Capturing text and images
This post was last updated on July 9th, 2020 at 04:31 pm
There are many ways to capture text or images and save them for later (such as for bug reports, etc):
Highlighting with the mouse is the “copy” portion. Then use the 3rd mouse button to perform a paste (be sure to be in “insert mode” in your editor of choice when pasting. If your 3rd mouse button (both left and right pressed at the same time) doesn’t work, then you should enable it. You can often enable the 3rd mouse button in /etc/X11/XF86Config with
Option "Emulate3Buttons" "yes"
Highlighting with the mosue is the “copy” part. Then you often have a “paste” menu item available so you can paste either in your editor or in your console menu (such as xterm or gnome-terminal).
Occasionally you will find where a CTRL+C, CTRL+V combination will perform a copy/paste, but this is probably rare.
Red Hat 8.0 is configured so that the “Print Screen” key will take a snapshot of the screen and then ask you for a filename to save it as. If you are on a V/K/M switch box that responds to the “Print Screen” key, just press “Print Screen” twice to pass the keystroke through.
You can redirect stdout and stderr which can be saved to file, etc. Here is an example of the “output” operation which will overwrite the destination filename:
ps ax > /tmp/ps_ax.txt
Note that if /tmp/ps_ax.txt exists, it will be overwritten with the results of the above command.
Here is an example of the “append” operation which will append to the existing file or will create a new file:
ps ax >> /tmp/ps_ax.txt
Note that if /tmp/ps_ax.txt exists, it will have the contents of the above command appended to the end of the file.
I always test if a file exists by using the tab key (bash shell) to perform filename completion — read up on Bash’s file name completion (man bash).
Also note that stderr is different from stdout. To capture stderr, you need to refer to it as 2 as follows (the 2 must appear directly in front of the greater than sign — no spaces):
./myprog 2> my_stderr.txt
If you have items on one of the text consoles that you need (and you don’t have to scroll to see it) then you can capture it using virtual console:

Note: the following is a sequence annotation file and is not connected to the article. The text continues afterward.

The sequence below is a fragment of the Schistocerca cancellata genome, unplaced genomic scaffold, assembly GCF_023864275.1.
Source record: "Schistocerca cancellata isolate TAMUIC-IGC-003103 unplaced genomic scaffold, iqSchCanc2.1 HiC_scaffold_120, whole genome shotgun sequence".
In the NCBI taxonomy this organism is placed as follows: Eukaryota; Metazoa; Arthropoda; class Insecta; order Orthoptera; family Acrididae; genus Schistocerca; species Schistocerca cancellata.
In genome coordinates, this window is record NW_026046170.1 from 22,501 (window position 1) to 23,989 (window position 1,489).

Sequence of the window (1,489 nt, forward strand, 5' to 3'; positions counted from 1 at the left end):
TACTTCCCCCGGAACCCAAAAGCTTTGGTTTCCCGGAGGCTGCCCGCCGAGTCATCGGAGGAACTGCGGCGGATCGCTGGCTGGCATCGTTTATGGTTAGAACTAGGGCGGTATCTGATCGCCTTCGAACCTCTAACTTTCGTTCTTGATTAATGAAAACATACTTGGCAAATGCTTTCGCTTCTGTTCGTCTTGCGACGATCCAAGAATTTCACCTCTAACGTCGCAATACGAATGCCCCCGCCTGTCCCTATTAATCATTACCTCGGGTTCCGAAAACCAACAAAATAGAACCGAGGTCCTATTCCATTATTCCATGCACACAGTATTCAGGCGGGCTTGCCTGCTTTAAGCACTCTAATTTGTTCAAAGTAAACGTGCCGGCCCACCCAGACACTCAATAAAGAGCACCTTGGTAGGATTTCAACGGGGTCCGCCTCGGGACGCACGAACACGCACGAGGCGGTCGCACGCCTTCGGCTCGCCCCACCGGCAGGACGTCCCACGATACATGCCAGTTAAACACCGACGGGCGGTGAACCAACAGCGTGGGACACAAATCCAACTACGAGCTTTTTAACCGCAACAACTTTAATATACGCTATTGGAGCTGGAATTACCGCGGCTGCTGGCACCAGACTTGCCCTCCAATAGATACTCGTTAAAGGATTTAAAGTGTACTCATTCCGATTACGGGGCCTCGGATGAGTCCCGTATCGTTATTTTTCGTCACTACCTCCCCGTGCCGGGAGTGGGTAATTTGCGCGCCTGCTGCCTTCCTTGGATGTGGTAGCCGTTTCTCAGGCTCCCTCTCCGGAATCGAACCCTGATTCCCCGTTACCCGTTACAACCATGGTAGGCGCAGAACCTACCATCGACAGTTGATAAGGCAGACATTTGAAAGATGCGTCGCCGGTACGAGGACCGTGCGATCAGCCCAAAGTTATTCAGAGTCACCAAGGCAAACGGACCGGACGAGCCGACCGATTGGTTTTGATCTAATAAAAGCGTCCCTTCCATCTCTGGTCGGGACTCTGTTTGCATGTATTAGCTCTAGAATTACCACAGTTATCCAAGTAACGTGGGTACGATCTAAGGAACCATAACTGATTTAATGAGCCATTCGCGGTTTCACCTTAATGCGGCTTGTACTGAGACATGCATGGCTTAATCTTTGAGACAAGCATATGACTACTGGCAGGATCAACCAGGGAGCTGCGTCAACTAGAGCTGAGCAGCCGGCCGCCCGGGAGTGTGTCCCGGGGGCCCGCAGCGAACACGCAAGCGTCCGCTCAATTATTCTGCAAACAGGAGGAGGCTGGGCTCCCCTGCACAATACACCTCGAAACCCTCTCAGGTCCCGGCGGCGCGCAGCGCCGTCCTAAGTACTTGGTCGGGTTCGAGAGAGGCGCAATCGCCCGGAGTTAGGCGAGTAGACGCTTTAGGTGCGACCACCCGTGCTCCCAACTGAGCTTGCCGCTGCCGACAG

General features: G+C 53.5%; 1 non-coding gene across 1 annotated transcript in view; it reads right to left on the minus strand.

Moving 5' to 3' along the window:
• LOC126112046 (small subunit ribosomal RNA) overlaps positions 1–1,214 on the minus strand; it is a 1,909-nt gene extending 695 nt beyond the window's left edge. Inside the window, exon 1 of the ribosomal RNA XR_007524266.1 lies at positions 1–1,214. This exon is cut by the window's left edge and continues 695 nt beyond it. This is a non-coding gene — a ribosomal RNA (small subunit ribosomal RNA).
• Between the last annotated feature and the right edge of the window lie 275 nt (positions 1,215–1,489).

cat /dev/vcs1 > /tmp/vcs1.txt
If you have a lot of reproducible output to capture you can use “script” to capture it. Simply run the command “script” and you will be placed back at the shell prompt. Then recreate your output, and when done type “exit”. You will be presented with a message that your results have been stored in a file called “typescript”.
Here are some sample ways:
cat /dev/vcs1 >> results.txt
setterm -dump n (where n is the console you wish to dump – results are stored in screen.dump in current directory)
serial cable / minicom logging feature
So if you already have the text on a text console (usually F1 thru F6) and you need to capture it, then use something like the following:
cat /dev/vcs1 >> results.txt
A similar method is “setterm -dump 1”
Replace the number 1 (in both methods listed above) with the correct console you wish to capture (console F1 = /dev/vcs1, console F3 = /dev/vcs3, etc.)
I’m afaid that information that has already scrolled up beyond the visible screen (usually 25 lines) is in the video buffer and so I don’t have a method to capture that text — you’ll have to regenerate the data and use another means to capture it.
If you can generate the data you need to capture, then just send the output to a file:
./myprog >>results.txt 2>>results_err.txt
Or if you need to keep working on the data produced by your program, then use “tee” as follows:
./myprog | tee -a results.txt | _other_commands_you_have_to_keep_working_on_data
Another method is to use “script” as follows:
All data that is produced before you type the word exit will be captured into the filename typescript.
Capturing just one window in X-windows
then just point and click the crosshairs provided on the window to capture.
Capturing the entire X-Windows screen:
import -window root results.jpg
Or you can add a pause (so you can get ready first) with:
import -pause 3 -window root results.jpg
Of course you’ll have to count down yourself or here’s a couple of ways to let yourself know when the picture has already been taken.
If you have sound, then you could do this:
import -pause 3 -window root results.jpg; play done.wav
If you don’t have sound, then just start something like xcalc:
import -pause 3 -window root results.jpg; xcalc
Then when you hear the sound or you see the calculator pop up you know that the image has already been captured — the pause gives you time to move your text box out of the way before the image is captured.
Some collection tools:
The Linux Trace Toolkit:-
Compaq Survey Utility:-
For Redhat only:-
http://syseng.zko.dec.com/~seger/ – collect for linux
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